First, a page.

Inspired by the success of our popular syndicated series Poem-a-Day, we’re pleased to present Teach This Poem, winner of the 2018 Innovations in Reading Prize given by the National Book Foundation. 

Produced for K-12 educators, Teach This Poem features one poem a week, accompanied by interdisciplinary primary sources and activities designed to help teachers quickly and easily bring poetry into the classroom. The series is produced with the assistance of Curriculum Consultant Ansley Moon and was developed with Educator in Residence Dr. Madeleine Fuchs Holzer who continues to provide oversight and guidance. Teach This Poem is available for free via email.

Watch a video about Teach This Poem and teaching with primary sources with Dr. Holzer and our Education Ambassador Richard Blanco

Read a short essay that more fully describes the framework upon which Teach This Poem is based.

See our suggestions to help you adapt Teach This Poem for remote or blended learning

Read more about Teach This Poem’s impact. 

Latest Teach This Poem Lesson Plan

Teach This Poem, though developed with a classroom in mind, can be easily adapted for remote-learning, hybrid-learning models, or in-person classes. Please see our suggestions for how to adapt this lesson for remote or blended learning. We have also noted suggestions when applicable and will continue to add to these suggestions online.

Featured Poem

Related Resource

tree
Look closely at this image of a tree here.

Classroom Activities

The following activities and questions are designed to help your students use their noticing skills to move through the poem and develop their thinking about its meaning with confidence, using what they’ve noticed as evidence for their interpretations. Read more about the framework upon which these activities are based.

  1. Warm-up: Look closely at this image of a tree here. What stands out to you in this image? Why? Look again. What else do you see? 
  2. Before Reading the Poem: (free-write or draw) Who or what is your root system or who or what knows you and keeps you grounded? Free-write or draw what comes to mind. 
  3. Reading the Poem: Read the poem “Root Systems” by Kay Ulanday Barrett silently. What do you notice about the poem? Annotate for any words or phrases that stand out to you or any questions you might have.
  4. Listening to the Poem: (enlist two volunteers to read the poem aloud): Listen as the poem is read aloud twice, and write down any additional words and phrases that stand out to you. Or, opt to listen to the poet read the poem here.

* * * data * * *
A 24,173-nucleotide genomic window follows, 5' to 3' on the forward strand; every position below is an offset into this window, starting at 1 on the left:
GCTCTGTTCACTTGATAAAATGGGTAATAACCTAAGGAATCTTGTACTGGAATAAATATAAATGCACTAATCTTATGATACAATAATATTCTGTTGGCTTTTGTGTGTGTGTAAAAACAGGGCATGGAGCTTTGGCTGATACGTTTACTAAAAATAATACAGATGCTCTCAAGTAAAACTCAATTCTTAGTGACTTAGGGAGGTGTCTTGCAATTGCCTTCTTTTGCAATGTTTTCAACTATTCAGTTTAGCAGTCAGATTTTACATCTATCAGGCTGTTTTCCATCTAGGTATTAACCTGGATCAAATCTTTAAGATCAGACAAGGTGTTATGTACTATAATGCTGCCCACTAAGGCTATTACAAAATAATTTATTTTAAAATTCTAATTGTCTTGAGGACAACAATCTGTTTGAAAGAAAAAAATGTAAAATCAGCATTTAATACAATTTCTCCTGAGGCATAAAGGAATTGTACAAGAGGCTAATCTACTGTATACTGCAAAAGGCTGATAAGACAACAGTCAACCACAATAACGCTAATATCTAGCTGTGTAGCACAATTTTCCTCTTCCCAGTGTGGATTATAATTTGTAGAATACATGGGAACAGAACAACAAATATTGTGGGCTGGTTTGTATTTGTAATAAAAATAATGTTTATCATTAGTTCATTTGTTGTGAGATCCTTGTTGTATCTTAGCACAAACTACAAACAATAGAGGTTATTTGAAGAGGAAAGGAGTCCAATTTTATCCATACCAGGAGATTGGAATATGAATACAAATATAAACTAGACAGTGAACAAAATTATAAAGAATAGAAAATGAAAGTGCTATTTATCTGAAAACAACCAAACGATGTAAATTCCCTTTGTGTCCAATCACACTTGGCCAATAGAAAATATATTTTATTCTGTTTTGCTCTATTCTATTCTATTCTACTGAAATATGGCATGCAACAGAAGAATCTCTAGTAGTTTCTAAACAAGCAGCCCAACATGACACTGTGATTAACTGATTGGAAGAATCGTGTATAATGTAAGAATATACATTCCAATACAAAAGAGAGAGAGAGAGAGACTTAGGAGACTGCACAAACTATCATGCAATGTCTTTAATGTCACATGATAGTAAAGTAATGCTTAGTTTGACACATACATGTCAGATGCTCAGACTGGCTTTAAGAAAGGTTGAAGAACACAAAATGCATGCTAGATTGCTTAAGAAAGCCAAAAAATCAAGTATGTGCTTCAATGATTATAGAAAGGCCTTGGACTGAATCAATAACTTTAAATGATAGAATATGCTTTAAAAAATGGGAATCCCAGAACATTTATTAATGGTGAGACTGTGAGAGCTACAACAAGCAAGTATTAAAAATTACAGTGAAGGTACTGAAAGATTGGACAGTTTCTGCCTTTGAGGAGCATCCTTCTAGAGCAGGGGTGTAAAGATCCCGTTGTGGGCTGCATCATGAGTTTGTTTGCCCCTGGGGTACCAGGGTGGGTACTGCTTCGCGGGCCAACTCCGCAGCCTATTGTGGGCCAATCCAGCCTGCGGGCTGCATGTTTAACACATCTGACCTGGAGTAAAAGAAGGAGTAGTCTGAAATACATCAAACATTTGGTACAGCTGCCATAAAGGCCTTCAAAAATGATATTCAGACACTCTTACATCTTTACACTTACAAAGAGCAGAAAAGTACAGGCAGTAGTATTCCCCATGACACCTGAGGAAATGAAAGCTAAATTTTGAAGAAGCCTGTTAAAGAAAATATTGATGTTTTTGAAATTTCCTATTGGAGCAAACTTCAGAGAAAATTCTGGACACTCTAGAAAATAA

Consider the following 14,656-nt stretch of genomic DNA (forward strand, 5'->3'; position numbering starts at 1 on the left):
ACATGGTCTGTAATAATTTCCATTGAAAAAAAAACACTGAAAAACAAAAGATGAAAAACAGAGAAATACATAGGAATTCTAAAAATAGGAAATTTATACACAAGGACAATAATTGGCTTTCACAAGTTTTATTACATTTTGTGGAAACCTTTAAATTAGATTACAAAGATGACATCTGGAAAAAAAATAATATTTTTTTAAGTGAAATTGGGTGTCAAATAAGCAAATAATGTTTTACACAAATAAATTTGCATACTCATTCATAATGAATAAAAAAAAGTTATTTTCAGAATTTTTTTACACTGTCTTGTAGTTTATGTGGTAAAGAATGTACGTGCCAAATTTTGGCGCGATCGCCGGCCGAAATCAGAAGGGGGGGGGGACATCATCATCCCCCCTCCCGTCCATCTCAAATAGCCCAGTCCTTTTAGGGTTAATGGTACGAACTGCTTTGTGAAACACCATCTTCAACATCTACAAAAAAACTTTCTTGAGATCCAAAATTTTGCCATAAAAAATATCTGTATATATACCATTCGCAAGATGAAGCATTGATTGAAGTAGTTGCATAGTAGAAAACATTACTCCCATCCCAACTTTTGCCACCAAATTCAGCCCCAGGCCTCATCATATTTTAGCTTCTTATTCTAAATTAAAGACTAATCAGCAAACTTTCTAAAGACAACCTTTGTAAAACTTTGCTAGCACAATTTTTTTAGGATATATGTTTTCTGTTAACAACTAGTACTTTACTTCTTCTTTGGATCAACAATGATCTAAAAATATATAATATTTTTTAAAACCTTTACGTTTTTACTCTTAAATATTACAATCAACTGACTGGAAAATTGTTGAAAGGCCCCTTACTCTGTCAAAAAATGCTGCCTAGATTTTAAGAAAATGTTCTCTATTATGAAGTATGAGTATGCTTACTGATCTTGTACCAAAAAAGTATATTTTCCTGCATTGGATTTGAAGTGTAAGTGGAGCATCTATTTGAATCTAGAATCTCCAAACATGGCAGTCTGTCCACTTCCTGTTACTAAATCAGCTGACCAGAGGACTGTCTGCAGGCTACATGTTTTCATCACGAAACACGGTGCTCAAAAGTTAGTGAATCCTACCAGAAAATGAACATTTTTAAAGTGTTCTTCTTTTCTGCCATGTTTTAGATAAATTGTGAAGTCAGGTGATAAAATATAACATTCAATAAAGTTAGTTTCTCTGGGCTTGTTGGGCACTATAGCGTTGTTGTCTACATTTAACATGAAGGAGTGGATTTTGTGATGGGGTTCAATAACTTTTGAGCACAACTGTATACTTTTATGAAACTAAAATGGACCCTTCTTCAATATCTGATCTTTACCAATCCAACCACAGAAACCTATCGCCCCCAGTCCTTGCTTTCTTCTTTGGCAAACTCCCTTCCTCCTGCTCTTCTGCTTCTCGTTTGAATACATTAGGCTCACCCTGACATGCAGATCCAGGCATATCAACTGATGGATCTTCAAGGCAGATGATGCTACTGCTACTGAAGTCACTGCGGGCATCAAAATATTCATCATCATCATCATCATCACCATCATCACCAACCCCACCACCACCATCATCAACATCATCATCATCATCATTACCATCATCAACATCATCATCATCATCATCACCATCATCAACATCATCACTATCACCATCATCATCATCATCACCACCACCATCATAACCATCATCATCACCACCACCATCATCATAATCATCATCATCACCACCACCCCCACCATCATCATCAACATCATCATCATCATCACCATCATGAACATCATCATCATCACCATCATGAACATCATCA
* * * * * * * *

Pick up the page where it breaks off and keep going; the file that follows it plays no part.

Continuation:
5. Small-group Discussion: Share what you noticed about the poem with a small group of students. Based on the details you just shared with your small group and the resources from the beginning of class, what “Root Systems” does the speaker honor in the poem? What root systems are important to you? 
  6. Whole-class Discussion: What does the poem say about family? What do you notice about the structure of the poem? Read this small “About this Poem” written by the poet here. How does this inform your reading of the poem. 
  7. Extension for Grades 7-8: Think back to what you wrote or drew at the beginning of class. Write a poem that explores your relationship to your root system. 
  8. Extension for Grades 9-12: Now, you, like the speaker, have an assignment to write about origins and what that does and does not mean to you. What might this writing look like? What form might it take? Who or what do you want to share? If you feel comfortable, share your writing with your class.

More Context for Teachers

“This poem was drafted during my Macondo Fellowship in 2018. It is a praise poem for my Aunty Yoly, the last elder matriarch in my family. As the first to migrate to the U.S., she continually supported family members until her death. With her, each small act was somehow a lesson, an unwavering quiet commitment to cultivate our collective memory and love. The structure reflects a playful root, a back and forth with land and climate. The poem revels in soft, yet vital, sacred offerings from elders: eating sunlit fruit, learning to grow plants, and an acceptance of gender awareness.” Read the about this poem statement by Kay Ulanday Barrett.

Poetry Glossary

Form: the structure of a poem, including its line lengths, line breaks, meter, stanza lengths, and rhyme scheme. Read more.

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